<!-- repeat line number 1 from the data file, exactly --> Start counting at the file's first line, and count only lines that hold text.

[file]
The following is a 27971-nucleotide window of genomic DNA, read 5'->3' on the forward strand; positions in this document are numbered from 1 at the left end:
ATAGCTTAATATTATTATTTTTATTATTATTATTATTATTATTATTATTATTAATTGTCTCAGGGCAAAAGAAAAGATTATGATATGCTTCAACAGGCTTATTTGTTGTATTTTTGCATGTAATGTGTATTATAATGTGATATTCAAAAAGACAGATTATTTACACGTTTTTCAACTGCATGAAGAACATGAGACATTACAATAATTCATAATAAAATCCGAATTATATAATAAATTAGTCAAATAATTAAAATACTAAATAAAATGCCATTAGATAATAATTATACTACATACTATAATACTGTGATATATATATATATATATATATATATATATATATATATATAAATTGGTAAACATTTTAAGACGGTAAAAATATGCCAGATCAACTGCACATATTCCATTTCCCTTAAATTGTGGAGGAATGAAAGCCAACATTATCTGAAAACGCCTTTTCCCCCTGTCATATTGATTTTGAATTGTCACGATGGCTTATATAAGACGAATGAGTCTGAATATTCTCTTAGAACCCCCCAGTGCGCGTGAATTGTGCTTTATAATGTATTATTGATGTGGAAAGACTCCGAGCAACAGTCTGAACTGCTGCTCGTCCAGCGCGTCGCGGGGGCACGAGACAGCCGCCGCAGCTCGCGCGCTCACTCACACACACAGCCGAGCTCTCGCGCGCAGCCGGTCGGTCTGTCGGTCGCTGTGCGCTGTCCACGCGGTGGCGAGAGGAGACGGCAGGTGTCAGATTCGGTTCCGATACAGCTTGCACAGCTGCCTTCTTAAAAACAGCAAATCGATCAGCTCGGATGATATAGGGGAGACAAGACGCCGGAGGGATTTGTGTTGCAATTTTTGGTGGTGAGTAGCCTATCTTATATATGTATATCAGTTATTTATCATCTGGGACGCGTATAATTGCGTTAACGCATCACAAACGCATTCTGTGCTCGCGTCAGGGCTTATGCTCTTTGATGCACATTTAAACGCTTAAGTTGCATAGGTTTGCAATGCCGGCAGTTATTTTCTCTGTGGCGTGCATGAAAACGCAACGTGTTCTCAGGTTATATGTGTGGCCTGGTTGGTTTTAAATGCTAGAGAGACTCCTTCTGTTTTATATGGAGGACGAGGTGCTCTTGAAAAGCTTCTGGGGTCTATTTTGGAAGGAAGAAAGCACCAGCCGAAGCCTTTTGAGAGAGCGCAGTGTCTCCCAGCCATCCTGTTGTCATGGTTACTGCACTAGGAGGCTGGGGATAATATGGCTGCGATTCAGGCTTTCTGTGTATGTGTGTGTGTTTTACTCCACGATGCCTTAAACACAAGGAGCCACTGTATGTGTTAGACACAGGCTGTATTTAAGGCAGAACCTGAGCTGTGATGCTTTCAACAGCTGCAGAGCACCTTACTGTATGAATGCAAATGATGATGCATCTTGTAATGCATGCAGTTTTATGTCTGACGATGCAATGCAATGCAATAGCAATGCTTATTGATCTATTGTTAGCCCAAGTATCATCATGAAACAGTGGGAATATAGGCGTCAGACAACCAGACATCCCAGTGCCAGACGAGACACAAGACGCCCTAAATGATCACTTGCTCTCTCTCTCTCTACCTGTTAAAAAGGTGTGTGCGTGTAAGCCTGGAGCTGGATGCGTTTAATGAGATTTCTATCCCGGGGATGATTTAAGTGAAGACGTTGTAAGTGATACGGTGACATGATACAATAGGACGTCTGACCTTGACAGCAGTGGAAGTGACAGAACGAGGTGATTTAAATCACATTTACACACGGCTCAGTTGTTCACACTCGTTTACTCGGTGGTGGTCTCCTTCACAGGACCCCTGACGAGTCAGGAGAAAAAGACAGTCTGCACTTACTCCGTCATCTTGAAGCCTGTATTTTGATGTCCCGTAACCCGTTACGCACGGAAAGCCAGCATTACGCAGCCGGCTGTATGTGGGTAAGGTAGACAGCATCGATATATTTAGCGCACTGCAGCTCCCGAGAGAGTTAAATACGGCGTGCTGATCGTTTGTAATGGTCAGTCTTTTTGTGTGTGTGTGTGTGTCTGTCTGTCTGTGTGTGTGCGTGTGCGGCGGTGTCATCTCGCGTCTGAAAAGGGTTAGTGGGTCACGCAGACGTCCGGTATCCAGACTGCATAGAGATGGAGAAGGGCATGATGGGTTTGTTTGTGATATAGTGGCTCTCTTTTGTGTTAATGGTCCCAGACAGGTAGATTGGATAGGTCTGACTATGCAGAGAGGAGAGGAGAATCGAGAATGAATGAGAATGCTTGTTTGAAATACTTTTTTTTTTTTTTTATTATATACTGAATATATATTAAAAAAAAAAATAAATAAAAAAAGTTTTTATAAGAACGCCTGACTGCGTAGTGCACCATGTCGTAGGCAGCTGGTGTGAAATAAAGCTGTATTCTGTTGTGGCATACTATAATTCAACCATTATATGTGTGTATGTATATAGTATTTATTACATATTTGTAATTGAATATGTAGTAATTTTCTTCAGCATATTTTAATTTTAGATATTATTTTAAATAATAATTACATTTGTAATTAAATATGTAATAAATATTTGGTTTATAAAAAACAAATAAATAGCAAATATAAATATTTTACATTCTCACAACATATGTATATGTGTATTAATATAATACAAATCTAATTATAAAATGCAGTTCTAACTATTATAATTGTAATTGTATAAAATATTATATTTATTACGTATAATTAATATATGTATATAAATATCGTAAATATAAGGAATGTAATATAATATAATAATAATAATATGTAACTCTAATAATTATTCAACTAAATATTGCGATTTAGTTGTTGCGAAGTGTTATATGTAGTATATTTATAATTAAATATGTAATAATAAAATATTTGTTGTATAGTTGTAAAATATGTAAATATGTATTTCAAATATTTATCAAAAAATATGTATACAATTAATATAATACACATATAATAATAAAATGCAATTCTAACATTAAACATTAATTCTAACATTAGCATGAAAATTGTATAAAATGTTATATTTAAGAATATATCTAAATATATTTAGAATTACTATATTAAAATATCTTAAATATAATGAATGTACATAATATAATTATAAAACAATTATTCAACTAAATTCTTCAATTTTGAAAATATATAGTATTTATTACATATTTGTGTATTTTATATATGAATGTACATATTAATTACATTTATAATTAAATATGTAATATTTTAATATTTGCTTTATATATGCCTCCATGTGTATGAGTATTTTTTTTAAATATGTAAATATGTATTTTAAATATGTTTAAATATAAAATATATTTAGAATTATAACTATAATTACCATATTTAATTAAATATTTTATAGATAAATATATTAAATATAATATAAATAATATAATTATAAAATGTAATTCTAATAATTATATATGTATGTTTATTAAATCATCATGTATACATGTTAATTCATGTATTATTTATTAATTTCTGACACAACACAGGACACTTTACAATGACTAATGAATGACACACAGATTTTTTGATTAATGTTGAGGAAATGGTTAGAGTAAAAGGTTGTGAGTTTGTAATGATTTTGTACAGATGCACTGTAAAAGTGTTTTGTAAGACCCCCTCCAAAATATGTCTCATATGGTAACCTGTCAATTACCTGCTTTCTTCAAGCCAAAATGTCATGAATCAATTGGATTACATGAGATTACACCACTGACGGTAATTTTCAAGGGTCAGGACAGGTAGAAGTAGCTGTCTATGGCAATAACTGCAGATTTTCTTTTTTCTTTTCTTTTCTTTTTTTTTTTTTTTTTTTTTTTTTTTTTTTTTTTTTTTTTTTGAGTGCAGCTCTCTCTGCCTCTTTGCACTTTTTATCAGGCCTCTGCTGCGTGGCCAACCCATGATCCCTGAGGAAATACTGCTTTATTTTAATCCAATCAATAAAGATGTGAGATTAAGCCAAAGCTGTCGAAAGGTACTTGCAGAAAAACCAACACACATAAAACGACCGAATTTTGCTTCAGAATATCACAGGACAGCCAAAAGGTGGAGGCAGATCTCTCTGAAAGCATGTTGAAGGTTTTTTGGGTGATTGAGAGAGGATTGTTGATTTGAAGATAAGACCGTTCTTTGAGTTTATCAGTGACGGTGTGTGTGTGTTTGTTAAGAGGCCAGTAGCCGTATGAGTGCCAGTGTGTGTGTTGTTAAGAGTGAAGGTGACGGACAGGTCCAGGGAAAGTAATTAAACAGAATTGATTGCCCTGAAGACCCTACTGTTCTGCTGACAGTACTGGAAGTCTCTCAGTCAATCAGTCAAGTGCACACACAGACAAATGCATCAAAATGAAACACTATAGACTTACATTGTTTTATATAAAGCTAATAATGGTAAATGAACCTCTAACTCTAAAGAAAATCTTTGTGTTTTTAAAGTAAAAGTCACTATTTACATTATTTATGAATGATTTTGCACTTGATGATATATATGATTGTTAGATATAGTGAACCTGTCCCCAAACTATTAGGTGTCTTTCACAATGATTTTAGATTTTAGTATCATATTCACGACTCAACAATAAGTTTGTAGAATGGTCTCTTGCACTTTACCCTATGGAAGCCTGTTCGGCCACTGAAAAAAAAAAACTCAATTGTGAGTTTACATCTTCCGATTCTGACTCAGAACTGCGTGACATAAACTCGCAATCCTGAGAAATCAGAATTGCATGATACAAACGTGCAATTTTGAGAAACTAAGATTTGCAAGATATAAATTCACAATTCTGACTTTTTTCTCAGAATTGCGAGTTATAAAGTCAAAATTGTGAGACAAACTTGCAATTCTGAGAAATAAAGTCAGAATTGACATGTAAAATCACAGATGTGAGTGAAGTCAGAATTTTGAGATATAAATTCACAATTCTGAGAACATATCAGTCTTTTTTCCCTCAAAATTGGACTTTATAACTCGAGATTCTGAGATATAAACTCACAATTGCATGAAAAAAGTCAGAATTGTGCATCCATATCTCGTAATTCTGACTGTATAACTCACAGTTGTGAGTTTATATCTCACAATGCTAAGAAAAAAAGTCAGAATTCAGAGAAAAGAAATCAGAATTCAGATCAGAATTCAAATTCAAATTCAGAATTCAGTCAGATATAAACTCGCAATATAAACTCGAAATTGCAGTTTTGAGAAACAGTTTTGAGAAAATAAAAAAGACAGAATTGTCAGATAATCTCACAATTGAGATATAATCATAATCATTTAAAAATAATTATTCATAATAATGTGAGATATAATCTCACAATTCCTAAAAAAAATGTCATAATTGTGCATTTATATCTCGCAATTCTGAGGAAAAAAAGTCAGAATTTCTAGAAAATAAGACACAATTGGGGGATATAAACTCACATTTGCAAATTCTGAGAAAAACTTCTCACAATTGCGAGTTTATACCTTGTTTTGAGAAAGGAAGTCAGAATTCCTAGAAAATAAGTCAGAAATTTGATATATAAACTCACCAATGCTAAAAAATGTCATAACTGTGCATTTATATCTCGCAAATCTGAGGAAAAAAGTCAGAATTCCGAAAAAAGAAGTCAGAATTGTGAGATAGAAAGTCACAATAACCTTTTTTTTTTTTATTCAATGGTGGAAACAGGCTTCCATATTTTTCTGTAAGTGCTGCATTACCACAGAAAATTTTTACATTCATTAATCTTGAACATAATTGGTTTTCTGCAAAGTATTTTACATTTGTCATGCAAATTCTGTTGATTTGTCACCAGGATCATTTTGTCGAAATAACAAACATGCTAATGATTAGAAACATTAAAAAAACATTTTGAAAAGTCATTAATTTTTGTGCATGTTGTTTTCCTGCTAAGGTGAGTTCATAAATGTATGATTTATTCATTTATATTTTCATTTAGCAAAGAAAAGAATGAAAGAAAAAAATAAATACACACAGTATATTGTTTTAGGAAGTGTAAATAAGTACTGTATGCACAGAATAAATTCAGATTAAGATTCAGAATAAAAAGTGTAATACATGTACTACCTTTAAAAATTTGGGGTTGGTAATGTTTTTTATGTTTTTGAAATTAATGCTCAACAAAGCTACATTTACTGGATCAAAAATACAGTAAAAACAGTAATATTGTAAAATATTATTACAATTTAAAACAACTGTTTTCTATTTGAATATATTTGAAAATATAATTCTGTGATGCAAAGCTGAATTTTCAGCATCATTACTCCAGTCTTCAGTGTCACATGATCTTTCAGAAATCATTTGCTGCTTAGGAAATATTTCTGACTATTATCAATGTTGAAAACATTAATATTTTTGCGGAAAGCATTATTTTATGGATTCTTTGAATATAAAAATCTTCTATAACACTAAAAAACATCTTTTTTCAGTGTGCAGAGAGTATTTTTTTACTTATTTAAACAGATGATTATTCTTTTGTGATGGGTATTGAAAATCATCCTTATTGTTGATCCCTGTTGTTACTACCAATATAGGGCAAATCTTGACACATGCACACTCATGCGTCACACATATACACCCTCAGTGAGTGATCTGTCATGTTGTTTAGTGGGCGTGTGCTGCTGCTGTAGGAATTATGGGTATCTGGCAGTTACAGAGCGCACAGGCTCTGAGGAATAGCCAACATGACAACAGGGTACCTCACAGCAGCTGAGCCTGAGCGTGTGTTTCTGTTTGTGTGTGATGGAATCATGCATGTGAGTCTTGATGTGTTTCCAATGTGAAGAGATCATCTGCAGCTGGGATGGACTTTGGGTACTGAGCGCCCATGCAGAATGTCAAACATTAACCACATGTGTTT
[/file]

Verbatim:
The following is a 27971-nucleotide window of genomic DNA, read 5'->3' on the forward strand; positions in this document are numbered from 1 at the left end: